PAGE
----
Google Gets Added to S&P 500: Post Addition Performance is Disappointingposted by MR WAVETHEORY at 3/27/2006 01:21:00 AM
The WSJ writes that many trading desks overestimated the number of Google shares index funds were required to buy because the S&P is float weighted rather than market cap weighted. Instead of being required to buy 28 million shares as most of the Street had expected, index funds were only required to buy 18.8 million shares. That means most buyers of Google overestimated the potential demand by 48%. No wonder the stock opened at $368.62 and closed at $365.80. Frankly, the performance was underwhelming.
The S&P 500 is a "float weighted" index. That means a company's prominence in the index is determined by the value of shares available to the public. In the case of Google, a big chunk of shares aren't publicly available. Instead, they are held as a separate class by founders Larry Page and Sergey Brin as well as other insiders.
The information S&P first provided on Google last week left many Wall Streeters thinking the company would go into the S&P 500 index as if all its shares -- including the ones held by insiders -- were freely floating. But the announcement was misinterpreted, says S&P managing director David Blitzer. Insider shares aren't counted.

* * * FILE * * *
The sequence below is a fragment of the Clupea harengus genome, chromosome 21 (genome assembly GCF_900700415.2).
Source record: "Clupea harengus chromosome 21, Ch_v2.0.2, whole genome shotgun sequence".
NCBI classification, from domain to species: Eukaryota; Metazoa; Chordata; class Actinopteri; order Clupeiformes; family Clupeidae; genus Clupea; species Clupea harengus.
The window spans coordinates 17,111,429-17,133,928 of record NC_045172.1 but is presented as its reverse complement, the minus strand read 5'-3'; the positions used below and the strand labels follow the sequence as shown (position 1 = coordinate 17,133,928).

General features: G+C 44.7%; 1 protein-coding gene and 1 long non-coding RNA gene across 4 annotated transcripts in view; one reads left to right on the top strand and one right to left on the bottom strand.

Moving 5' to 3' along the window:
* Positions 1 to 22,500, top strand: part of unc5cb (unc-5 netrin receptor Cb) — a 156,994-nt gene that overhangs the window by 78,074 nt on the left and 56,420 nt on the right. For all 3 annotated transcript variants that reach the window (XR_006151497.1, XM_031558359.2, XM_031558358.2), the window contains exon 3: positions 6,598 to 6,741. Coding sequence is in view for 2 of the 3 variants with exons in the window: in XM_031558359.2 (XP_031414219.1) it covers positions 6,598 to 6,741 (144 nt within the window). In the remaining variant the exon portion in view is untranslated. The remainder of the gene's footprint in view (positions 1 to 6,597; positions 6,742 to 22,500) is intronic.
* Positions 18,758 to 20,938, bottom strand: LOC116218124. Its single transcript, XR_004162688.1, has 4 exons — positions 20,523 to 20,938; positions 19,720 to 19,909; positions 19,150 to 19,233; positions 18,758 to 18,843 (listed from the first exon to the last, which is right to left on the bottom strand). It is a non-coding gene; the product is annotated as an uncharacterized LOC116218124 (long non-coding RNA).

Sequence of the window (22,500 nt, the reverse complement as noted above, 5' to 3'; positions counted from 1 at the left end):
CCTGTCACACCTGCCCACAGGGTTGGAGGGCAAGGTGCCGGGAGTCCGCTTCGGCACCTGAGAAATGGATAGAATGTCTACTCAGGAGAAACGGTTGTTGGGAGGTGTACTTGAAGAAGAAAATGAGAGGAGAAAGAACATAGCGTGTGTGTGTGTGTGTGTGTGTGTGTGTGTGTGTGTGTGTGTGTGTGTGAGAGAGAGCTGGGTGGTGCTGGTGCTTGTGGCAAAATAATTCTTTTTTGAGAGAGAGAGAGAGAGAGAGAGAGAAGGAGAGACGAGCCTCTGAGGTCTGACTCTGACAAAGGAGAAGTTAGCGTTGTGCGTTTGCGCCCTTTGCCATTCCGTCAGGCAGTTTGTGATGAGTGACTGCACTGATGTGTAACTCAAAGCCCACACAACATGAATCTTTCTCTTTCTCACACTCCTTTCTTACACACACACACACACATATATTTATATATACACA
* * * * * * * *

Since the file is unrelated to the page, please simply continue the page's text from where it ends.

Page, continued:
Instead of needing to buy about 28 million shares, index funds will need 18.8 million, according to Credit Suisse's derivative strategy group. When S&P corrected the misimpression, a flurry of selling resulted. In 15 minutes on Friday, the share price fell to $363.70 from $368, a 1.2% decrease.
For the record, Google traded 15.1 million shares on Friday which means if index funds all started to buy on Friday (rather than earlier), then there are 3.7 million additional shares to be bought. This is a far cry from most estimates that there will be multiple days of supply imbalances. I seriously doubt index funds would have waited until Friday to buy.
Did A Few Large Hedge Funds Trade on Inside Information Prior to Google's Addition into the S&P 500?
Some bloggers have pointed out that some funds may have had advance information on the S&P addition. Large numbers of deep in the money puts were apparently sold prior to the close on Thursday. On Friday, they would have been worth substantially less, netting the put sellers a substantial profit. While I don't have the figures on hand, I have seen figures estimating that the value of the puts sold is anywhere between $50 to $100 million worth of contracts.
Google's Valuation Is Guilty Until Proven Innocent
Frankly, I find it unforgivable that most investors still haven't realized that Internet stocks go from undervalued to overvalued and are never fairly valued. When Google completed its IPO, it was undervalued and the valuation was "innocent until proven guilty." Today, Google is overvalued especially after the latest earnings miss and the valuation is "guilty until proven innocent."
Mr Wave Theory